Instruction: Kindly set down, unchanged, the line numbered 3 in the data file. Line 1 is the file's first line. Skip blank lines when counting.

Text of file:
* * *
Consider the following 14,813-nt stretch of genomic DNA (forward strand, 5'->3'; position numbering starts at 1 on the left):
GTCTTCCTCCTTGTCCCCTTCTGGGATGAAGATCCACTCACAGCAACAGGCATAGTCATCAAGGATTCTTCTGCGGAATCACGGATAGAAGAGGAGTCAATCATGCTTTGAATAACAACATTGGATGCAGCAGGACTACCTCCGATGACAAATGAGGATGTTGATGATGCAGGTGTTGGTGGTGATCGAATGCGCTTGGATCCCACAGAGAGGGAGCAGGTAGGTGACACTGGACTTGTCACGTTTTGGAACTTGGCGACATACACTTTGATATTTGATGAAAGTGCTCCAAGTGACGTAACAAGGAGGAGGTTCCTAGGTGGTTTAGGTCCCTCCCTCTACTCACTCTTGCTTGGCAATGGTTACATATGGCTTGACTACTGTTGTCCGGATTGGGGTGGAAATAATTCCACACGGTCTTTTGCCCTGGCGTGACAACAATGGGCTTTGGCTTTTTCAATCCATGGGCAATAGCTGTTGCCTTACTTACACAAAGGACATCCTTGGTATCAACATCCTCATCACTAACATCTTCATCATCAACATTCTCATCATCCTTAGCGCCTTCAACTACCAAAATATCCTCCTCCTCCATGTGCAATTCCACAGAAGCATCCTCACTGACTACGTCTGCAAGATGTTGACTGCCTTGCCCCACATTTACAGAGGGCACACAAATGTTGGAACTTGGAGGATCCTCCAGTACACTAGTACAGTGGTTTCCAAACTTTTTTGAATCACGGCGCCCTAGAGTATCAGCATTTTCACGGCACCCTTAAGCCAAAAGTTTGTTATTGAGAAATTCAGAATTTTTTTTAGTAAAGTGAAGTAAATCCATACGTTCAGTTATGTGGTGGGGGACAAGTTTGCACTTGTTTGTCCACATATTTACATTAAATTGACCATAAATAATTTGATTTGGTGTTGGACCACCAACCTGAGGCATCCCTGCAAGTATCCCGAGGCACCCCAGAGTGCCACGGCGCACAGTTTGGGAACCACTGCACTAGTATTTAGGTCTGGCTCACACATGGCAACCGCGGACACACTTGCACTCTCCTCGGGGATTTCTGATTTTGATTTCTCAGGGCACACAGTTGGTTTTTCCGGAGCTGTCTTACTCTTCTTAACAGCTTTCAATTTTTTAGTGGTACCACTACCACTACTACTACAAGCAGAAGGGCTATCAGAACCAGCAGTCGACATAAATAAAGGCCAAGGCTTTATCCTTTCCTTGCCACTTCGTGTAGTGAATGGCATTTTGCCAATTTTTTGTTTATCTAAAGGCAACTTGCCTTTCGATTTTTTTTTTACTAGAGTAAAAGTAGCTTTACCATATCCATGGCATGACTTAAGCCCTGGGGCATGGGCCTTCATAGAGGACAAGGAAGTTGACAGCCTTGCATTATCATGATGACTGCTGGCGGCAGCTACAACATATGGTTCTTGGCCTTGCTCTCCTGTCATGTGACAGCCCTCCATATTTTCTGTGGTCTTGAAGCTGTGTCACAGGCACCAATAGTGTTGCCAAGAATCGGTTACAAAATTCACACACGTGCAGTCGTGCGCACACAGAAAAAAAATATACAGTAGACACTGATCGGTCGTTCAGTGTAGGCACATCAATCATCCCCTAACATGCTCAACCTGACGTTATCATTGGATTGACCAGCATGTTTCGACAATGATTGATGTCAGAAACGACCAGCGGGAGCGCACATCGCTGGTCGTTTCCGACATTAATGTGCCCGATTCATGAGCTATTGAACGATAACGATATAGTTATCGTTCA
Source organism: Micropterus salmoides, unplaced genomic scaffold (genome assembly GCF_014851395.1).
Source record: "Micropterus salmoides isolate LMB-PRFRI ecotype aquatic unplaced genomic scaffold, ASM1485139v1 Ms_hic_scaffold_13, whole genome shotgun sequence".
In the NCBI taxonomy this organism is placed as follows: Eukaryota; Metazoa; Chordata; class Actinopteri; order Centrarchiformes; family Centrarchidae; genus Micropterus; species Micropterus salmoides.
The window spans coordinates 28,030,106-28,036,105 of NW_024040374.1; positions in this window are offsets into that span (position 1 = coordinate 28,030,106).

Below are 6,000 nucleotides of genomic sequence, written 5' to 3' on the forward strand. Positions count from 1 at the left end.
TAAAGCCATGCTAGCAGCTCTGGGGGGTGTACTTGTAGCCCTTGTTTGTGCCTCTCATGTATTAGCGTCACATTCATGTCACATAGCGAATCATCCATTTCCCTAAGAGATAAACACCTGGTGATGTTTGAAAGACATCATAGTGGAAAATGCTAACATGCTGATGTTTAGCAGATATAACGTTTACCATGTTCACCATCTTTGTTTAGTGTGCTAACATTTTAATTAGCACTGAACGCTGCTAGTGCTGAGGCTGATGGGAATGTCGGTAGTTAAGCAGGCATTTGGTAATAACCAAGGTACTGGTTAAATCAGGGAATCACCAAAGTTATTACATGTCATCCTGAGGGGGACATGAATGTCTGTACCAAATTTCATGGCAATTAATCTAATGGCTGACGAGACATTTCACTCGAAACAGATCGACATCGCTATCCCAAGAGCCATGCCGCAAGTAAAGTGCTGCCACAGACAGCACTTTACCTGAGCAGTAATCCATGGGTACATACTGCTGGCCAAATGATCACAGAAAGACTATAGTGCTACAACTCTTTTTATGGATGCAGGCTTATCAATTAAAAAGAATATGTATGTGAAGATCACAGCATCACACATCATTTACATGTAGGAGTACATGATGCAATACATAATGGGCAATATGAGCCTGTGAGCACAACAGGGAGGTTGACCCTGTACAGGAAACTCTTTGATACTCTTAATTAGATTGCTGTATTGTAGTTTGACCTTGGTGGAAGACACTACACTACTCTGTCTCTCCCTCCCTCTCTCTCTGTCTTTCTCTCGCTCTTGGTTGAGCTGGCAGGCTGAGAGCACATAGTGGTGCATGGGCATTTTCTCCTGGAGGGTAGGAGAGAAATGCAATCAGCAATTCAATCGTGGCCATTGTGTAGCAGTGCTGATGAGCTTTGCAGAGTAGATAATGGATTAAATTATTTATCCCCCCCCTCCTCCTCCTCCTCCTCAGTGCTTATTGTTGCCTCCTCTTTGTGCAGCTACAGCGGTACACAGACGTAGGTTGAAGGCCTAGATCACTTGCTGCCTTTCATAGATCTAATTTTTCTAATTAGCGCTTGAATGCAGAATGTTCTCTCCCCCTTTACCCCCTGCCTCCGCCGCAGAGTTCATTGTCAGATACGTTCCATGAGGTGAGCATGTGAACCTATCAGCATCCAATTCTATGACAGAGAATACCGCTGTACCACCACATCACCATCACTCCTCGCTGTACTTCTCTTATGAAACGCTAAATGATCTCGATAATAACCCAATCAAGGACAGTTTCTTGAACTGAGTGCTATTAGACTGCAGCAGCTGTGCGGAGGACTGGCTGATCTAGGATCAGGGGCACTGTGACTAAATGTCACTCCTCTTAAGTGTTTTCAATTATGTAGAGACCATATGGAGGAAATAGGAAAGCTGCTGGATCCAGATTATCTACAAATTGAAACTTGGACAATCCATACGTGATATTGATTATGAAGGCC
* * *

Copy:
Source organism: Micropterus salmoides, unplaced genomic scaffold (genome assembly GCF_014851395.1).